The LIGO pro­ject

Con­struc­tion and com­ple­tion of the third LIGO in­ter­fer­om­e­ter is to be taken up shortly, and the ob­ser­va­tory is ex­pected to be func­tional by 2023, which will sig­nif­i­cantly im­prove the abil­ity of sci­en­tists to pin­point the sources of grav­i­ta­tional waves and

SP's MAI - - MILITARY -

[ By Lt Gen­eral P.C. Ka­toch (Retd)

A] midst the com­mo­tion of the Nu­clear Se­cu­rity Sum­mit 2016 held in Wash­ing­ton DC, sign­ing of the Indo-US MoU on the set­ting up of Laser In­ter­fer­om­e­ter Grav­i­ta­tional-Wave Ob­ser­va­tory (LIGO) in In­dia largely went un­no­ticed. The LIGO pro­ject re­cently proved the ex­is­tence of grav­i­ta­tional waves en­vis­aged by Al­bert Ein­stein a cen­tury ago. In­ter­est­ingly, Ein­stein had gone on record to say, “We owe a lot to the In­di­ans, who taught us how to count, with­out which no worth­while sci­en­tific dis­cov­ery could have been made.”

Now it is In­dia’s turn to join re­search on grav­i­ta­tional waves that were first vi­su­alised by Ein­stein. This will be the third LIGO ob­ser­va­tory, and the first one out­side the US. The LIGO, funded by Amer­ica’s Na­tional Sci­ence Foun­da­tion (NSF), is the largest and most am­bi­tious pro­ject ever funded by the NSF, col­lab­o­rat­ing more than 900 sci­en­tists world­wide as well as 44,000 ac­tiveEin­[email protected] users. The LIGO pro­ject is run with the col­lab­o­ra­tion of 90 uni­ver­si­ties and re­search in­sti­tu­tions. 30 peo­ple of In­dian ori­gin are part of the LIGO pro­ject. The two ex­ist­ing LIGO ob­ser­va­to­ries are lo­cated at Han­ford, Wash­ing­ton, and Liv­ingston, Louisiana, and are op­er­ated by Cal­tech and MIT. While In­dia will now join the league of coun­tries sup­port­ing re­search on grav­i­ta­tional waves with set­ting up of this LIGO ob­ser­va­tory, US, UK, Italy, Ger­many and Ja­pan have on­go­ing re­search in the area.

The pro­posed ob­ser­va­tory in In­dia was dis­cussed be­tween In­dia and US in June 2012. The ba­sis of the LIGO-In­dia pro­ject en­tailed trans­fer of one of LIGO’s de­tec­tors from US to In­dia, which would have af­fected work and sched­ul­ing on the Ad­vanced LIGO up­grades al­ready un­der­way. In Au­gust 2012, US ap­proved the LIGO Lab­o­ra­tory’s re­quest to mod­ify the scope of Ad­vanced LIGO by not in­stalling the Han­ford “H2” in­ter­fer­om­e­ter, and to pre­pare it in­stead for stor­age in an­tic­i­pa­tion of send­ing it to LIGO-In­dia. The first direct de­tec­tion of grav­i­ta­tional waves was an­nounced by the sci­en­tists on Fe­bru­ary 11, 2016, open­ing a new win­dow onto the cos­mos. Im­me­di­ately af­ter this land­mark dis­cov­ery, Prime Min­is­ter Naren­dra Modi an­nounced on Fe­bru­ary 17, 2016, that the Cabi­net had granted ‘in-prin­ci­ple’ ap­proval to the ` 1,200-crore LIGO-In­dia mega sci­ence pro­posal.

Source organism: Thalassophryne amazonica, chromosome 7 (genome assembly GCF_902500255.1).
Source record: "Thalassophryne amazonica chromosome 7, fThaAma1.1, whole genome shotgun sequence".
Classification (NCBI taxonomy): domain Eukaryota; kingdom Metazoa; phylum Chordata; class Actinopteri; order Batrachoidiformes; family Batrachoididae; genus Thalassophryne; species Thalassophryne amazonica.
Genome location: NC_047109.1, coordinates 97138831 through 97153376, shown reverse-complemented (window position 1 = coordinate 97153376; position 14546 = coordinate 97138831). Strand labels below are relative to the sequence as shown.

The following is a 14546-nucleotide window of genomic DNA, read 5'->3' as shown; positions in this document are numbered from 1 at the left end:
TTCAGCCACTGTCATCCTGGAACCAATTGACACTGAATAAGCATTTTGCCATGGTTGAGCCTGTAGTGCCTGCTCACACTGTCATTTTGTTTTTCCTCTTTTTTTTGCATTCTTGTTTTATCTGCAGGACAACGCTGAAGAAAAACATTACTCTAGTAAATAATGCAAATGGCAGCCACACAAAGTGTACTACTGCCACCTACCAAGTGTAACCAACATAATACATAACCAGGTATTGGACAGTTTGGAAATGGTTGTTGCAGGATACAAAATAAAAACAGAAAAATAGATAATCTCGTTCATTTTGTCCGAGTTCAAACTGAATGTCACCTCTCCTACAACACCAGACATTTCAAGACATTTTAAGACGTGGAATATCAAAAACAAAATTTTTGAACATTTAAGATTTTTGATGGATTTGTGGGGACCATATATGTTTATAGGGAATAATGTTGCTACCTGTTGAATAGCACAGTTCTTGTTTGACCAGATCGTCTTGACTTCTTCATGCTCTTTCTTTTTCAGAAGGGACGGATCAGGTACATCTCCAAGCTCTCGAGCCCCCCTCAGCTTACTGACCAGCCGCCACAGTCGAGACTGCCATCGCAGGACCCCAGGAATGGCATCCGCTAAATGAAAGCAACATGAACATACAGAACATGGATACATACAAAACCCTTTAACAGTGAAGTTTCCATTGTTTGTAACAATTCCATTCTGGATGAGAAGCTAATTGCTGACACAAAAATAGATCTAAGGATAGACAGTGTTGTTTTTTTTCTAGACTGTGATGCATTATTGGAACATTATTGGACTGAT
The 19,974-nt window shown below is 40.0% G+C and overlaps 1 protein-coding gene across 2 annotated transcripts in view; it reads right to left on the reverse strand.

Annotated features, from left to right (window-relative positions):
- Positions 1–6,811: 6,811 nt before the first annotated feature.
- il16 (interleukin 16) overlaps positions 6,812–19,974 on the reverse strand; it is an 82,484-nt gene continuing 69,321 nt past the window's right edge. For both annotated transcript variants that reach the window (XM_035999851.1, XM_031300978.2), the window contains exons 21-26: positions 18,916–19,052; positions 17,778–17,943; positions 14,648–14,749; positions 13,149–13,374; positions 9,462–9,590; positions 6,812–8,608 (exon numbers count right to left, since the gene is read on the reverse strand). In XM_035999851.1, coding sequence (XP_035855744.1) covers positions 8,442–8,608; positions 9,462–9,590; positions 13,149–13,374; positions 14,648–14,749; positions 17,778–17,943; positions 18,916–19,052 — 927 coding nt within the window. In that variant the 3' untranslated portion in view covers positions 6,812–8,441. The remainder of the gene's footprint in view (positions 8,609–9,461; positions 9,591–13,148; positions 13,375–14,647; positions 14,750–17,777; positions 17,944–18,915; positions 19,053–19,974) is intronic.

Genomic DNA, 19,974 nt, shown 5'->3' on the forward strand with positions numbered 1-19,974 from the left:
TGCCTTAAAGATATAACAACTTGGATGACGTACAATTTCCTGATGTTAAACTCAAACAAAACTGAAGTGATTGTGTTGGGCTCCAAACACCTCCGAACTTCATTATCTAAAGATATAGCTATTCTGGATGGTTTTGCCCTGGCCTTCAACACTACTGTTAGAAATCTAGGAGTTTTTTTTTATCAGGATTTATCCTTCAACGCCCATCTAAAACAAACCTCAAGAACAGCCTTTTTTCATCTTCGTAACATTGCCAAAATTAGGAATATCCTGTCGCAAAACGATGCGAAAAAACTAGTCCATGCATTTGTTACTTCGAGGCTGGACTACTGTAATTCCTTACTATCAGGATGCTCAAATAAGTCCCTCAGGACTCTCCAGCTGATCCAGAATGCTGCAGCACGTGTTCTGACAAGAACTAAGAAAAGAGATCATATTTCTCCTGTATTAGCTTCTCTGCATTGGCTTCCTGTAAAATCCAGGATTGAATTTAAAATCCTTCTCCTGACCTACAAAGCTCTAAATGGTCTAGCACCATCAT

Con­struc­tion and com­ple­tion of the third LIGO in­ter­fer­om­e­ter is to be taken up shortly, and the ob­ser­va­tory is ex­pected to be func­tional by 2023, which will sig­nif­i­cantly im­prove the abil­ity of sci­en­tists to pin­point the sources of grav­i­ta­tional waves and an­a­lyse the sig­nals. Grav­i­ta­tional waves are rip­ples in the fab­ric of space and time pro­duced by dra­matic events in the uni­verse, such as merg­ing black holes, and pre­dicted as a con­se­quence of Al­bert Ein­stein’s 1915 gen­eral the­ory of rel­a­tiv­ity carry in­for­ma­tion about their ori­gins and about the na­ture of grav­ity that can­not oth­er­wise be ob­tained.

LIGO Di­rec­tor Dr France A. Cor­dov has said that with the ad­di­tional grav­i­ta­tional wave de­tec­tor, lo­cated in In­dia, LIGO and its hun­dreds of as­so­ci­ated sci­en­tists world­wide are po­si­tioned to take this nascent field of grav­i­ta­tional wave sci­ence to the next level, adding, that the third de­tec­tor would be able to ‘tri­an­gu­late’ the source of grav­i­ta­tional waves and thus make other, more de­tailed ob­ser­va­tions.

The In­dian Cabi­net while ap­prov­ing LIGO-In­dia had said that the pro­ject “will also bring con­sid­er­able op­por­tu­ni­ties in cut­tingedge tech­nol­ogy for the In­dian in­dus­try” which will be re­spon­si­ble for the con­struc­tion of the new ob­ser­va­tory’s four-kilo­me­tre-long beam tubes, and the pro­ject will mo­ti­vate In­dian stu­dents and young sci­en­tists to ex­plore newer fron­tiers of knowl­edge; giv­ing fur­ther im­pe­tus to sci­en­tific re­search in the coun­try. The beams mon­i­tor the dis­tance be­tween mir­rors pre­cisely po­si­tioned at the ends of the arms. Ac­cord­ing to Ein­stein’s the­ory, the dis­tance be­tween the mir­rors will change by an in­fin­i­tes­i­mal amount when a grav­i­ta­tional wave passes by the de­tec­tor. A change in the lengths of the arms smaller than one-ten-thou­sandth the di­am­e­ter of a pro­ton (10-19 me­tre) can be de­tected. The de­gree of pre­ci­sion achieved by Ad­vanced LIGO is anal­o­gous to be­ing able to mea­sure the dis­tance be­tween our so­lar sys­tem and the sun’s near­est neigh­bour Al­pha Cen­tauri (about 4.4 light years away) ac­cu­rately to within a few mi­crons, a tiny frac­tion of the di­am­e­ter of a hu­man hair.

Prime Min­is­ter Modi had met LIGO sci­en­tists in Wash­ing­ton DC two days af­ter he met sci­en­tists from the In­sti­tute of Plasma Re­search in New Delhi, who are also work­ing on the LIGO pro­ject. Join­ing the LIGO pro­ject un­doubt­edly is an ex­cel­lent sci­en­tific ini­tia­tive since it will ben­e­fit mul­ti­ple ap­pli­ca­tions with far-reach­ing con­se­quences.

Prime Min­is­ter Modi with the LIGO team

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